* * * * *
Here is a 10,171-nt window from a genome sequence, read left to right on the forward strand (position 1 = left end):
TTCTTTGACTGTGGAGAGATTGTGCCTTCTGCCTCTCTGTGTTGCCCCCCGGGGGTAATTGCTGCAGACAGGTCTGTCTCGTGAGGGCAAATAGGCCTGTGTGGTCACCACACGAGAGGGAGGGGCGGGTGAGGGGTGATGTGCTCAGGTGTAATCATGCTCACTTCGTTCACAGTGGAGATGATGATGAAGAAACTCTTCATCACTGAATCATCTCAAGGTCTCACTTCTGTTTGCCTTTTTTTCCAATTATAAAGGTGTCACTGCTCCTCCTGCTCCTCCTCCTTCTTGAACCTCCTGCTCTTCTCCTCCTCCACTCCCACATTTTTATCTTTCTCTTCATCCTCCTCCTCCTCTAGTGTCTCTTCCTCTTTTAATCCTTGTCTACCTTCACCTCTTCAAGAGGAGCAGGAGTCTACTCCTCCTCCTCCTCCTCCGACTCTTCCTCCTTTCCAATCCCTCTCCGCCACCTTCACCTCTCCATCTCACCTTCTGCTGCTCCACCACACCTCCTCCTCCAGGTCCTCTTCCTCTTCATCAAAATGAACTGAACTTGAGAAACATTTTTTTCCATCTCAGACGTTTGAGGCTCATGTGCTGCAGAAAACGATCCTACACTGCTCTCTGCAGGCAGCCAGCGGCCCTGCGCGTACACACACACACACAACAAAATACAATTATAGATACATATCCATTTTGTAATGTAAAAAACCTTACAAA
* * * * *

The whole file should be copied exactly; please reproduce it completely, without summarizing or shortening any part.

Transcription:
Here is a 10,171-nt window from a genome sequence, read left to right on the forward strand (position 1 = left end):
TTCTTTGACTGTGGAGAGATTGTGCCTTCTGCCTCTCTGTGTTGCCCCCCGGGGGTAATTGCTGCAGACAGGTCTGTCTCGTGAGGGCAAATAGGCCTGTGTGGTCACCACACGAGAGGGAGGGGCGGGTGAGGGGTGATGTGCTCAGGTGTAATCATGCTCACTTCGTTCACAGTGGAGATGATGATGAAGAAACTCTTCATCACTGAATCATCTCAAGGTCTCACTTCTGTTTGCCTTTTTTTCCAATTATAAAGGTGTCACTGCTCCTCCTGCTCCTCCTCCTTCTTGAACCTCCTGCTCTTCTCCTCCTCCACTCCCACATTTTTATCTTTCTCTTCATCCTCCTCCTCCTCTAGTGTCTCTTCCTCTTTTAATCCTTGTCTACCTTCACCTCTTCAAGAGGAGCAGGAGTCTACTCCTCCTCCTCCTCCTCCGACTCTTCCTCCTTTCCAATCCCTCTCCGCCACCTTCACCTCTCCATCTCACCTTCTGCTGCTCCACCACACCTCCTCCTCCAGGTCCTCTTCCTCTTCATCAAAATGAACTGAACTTGAGAAACATTTTTTTCCATCTCAGACGTTTGAGGCTCATGTGCTGCAGAAAACGATCCTACACTGCTCTCTGCAGGCAGCCAGCGGCCCTGCGCGTACACACACACACACAACAAAATACAATTATAGATACATATCCATTTTGTAATGTAAAAAACCTTACAAA